OSHA News Release - (Archived) Table of Contents|
GENERAL CHEMICAL CORP. CITED FOR SAFETY AND HEALTH VIOLATIONS; OSHA PROPOSES $487,000 IN PENALTIES
The U.S. Labor Department's Occupational Safety and Health Administration has cited General Chemical Corporation Delaware Valley Works for alleged safety and health violations at both the North plant in Marcus Hook, Pa., and the South plant in Claymont, Del., and proposed penalties totaling $487,000.
According to Phyllis Kyner, area director of the Philadelphia OSHA office, an inspection was initiated on Aug. 4, 2000 at the company's North plant when six employees were hospitalized after a release of Hydrogen Fluoride. The inspection at the South plant began on Sept. 14, 2000 as a result of a complaint.
"The hazardous conditions found at these sites foster a continuously unsafe work environment for General Chemical employees," said Kyner. "Immediate action must be taken to prevent future incidents and ensure the safety and health of these workers."
The citations issued today are the result of both inspections and have been issued so that the company is not penalized twice for the same violations found in each plant.
Eight willful violations with a proposed penalty of $365,000; 25 serious violations with a penalty of $104,000; and, two other-than-serious violations with a penalty of $1,000 have been issued for both the North and South Plants.
Citations for four serious violations, with a proposed penalty of $17,000, were issued for the South plant only.
A description of the alleged violations follows:
one willful violation of the process safety management standard - specifically, not addressing the Process Hazard Analysis teams' recommendations in a timely manner, not establishing a written schedule of correction or documenting completion of those recommendations. More than 70 instances of the teams' recommendations from 1991 until present were not resolved.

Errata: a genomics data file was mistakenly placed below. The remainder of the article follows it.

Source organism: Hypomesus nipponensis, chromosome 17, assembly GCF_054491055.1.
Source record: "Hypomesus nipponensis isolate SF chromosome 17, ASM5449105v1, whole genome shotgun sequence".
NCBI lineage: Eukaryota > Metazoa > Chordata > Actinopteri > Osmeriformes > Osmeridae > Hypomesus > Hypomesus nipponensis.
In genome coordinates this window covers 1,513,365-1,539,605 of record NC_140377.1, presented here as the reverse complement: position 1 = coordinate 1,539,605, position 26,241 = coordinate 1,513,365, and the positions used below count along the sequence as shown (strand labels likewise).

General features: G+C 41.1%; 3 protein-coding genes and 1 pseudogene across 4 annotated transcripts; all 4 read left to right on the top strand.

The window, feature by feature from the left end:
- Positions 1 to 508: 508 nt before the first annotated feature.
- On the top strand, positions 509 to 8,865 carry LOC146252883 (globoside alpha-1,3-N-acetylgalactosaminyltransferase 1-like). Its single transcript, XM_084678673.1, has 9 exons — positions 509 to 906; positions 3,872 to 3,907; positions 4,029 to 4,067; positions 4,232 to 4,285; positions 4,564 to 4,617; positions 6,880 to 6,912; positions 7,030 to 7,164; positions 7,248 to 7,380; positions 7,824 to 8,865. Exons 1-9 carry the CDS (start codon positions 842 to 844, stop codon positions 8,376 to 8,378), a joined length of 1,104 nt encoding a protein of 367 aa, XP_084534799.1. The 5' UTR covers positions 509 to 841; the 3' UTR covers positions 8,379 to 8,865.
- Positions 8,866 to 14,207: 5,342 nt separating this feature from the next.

one willful violation of the process safety management standards - not correcting deficiencies in equipment.
one willful violation of the confined space standard in that the company did not ensure that all procedures specified by the permit had been conducted before entering a hydrogen fluoride tank
one willful violation of the lockout/tagout standard for not implementing an adequate program (lockout/tagout procedures are designed to safeguard employees from the unexpected startup or release of stored energy in machines or equipment).
one willful eyewash and shower violation which involved defective facilities at both plants.
three willful violations for recordkeeping for over 100 instances of not recording or misrecording lost time in calendar years 1998, 1999 and 2000.
The serious citations cover a range of violations of the process safety management standard; failure to notify the emergency actions team and failure to implement an emergency response plan when an emergency occurred; various violations of the personal protective equipment standard; confined space violations; failure to conduct periodic inspections of energy control procedures; and, failure to train employees in the hazards of hydrogen fluoride.
The serious citations issued to the South plant involve the process safety management standard for failure to have operating procedures on how to deal with airborne exposure to ammonia; problems with the mechanical integrity program; and failure to conduct inspection of valves or repair structural defects when discovered; and failure to maintain the hydrogen sulfide alarm in working condition.
The other-than-serious violations concern the certification of lockout/tagout training and other procedural inadequacies.
Willful violations are those committed with an intentional disregard of, or plain indifference to, the requirements of the Occupational Safety and Health Act and regulations. Serious violations involve a substantial probability that death or serious physical harm could result and that the employer knew or should have known of the hazard.
The company has 15 working days from receipt of the citations to decide to comply, request an informal conference with the OSHA area director or contest the citations and proposed penalties before the Independent Occupational Safety and Health Review Commission.
The inspections were conducted by the Philadelphia OSHA office, 2nd and Chestnut St., Philadelphia, Pa., (215) 597-4955 and the Wilmington OSHA office, 844 N. King St., Room 2209 Caleb Boggs Federal Building, Wilmington, Del., (302) 573-6518.
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